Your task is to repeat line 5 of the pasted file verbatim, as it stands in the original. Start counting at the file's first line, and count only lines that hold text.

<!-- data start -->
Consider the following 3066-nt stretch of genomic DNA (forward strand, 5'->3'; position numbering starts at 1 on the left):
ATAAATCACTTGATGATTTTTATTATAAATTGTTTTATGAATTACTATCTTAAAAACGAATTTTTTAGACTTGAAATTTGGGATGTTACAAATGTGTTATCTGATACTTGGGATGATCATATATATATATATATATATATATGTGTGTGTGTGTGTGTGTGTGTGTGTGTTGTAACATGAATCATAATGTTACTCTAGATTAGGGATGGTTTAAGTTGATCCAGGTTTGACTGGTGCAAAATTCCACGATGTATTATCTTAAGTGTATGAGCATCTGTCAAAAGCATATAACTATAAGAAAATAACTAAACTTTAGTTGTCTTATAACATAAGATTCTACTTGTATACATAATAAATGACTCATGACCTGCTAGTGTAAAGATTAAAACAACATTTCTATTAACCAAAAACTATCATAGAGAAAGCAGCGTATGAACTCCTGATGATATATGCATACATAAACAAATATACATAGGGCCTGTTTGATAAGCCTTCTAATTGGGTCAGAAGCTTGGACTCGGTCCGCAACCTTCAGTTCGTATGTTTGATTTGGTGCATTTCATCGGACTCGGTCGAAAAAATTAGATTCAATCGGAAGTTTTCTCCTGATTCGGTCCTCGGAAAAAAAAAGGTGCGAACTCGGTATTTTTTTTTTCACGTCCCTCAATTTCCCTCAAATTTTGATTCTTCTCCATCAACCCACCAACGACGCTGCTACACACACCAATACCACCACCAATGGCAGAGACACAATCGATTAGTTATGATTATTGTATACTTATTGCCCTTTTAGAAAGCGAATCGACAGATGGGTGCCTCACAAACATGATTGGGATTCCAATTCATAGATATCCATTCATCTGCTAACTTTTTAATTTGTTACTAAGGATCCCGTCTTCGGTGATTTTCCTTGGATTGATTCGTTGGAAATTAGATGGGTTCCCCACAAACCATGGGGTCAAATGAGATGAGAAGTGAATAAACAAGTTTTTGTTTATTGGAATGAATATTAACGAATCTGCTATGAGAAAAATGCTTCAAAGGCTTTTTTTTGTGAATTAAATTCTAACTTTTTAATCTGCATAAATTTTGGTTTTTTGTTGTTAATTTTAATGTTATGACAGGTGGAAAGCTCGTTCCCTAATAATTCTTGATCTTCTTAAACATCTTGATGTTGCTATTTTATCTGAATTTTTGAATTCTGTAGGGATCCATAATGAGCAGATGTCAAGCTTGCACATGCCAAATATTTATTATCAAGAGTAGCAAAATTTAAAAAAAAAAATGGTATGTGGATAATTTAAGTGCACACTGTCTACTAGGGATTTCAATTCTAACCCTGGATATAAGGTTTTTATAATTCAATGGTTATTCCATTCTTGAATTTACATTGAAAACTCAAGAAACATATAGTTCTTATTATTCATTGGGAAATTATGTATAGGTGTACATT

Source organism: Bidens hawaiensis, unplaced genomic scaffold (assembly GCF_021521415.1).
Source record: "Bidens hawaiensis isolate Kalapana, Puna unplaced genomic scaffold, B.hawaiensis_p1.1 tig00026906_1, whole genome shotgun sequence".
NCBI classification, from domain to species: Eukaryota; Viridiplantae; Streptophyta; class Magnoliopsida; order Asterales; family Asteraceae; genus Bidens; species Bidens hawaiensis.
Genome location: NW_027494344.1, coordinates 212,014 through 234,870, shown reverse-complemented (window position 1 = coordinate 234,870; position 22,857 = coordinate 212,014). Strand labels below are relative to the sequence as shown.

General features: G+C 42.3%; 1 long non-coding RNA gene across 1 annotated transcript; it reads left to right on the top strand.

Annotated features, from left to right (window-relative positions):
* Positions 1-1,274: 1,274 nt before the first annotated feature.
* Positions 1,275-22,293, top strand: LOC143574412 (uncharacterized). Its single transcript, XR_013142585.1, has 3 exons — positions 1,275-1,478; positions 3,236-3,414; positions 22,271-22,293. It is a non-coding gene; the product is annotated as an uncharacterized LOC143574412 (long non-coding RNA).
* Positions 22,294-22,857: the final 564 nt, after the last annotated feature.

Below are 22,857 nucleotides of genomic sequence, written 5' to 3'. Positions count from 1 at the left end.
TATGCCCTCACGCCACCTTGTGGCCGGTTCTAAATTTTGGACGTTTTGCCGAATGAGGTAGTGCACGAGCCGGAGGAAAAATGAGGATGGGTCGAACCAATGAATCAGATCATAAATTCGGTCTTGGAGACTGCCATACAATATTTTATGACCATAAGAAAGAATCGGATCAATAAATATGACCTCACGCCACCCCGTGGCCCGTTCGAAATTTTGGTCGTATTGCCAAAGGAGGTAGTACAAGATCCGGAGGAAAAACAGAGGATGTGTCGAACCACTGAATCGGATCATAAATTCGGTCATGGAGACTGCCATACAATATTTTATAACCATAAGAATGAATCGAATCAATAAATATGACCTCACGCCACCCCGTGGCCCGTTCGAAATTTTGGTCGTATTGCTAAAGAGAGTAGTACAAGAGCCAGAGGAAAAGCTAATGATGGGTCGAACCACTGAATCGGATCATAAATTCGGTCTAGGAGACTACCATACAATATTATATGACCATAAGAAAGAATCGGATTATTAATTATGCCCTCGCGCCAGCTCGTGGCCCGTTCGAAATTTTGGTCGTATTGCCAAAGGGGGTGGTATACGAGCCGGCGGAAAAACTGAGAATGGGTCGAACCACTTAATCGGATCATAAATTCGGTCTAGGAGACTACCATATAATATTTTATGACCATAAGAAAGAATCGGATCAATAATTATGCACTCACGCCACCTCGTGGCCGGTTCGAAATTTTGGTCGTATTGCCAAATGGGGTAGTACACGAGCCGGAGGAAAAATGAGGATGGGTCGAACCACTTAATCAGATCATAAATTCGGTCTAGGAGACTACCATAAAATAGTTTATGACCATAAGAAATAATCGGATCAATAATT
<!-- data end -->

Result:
NCBI classification, from domain to species: Eukaryota; Viridiplantae; Streptophyta; class Magnoliopsida; order Asterales; family Asteraceae; genus Bidens; species Bidens hawaiensis.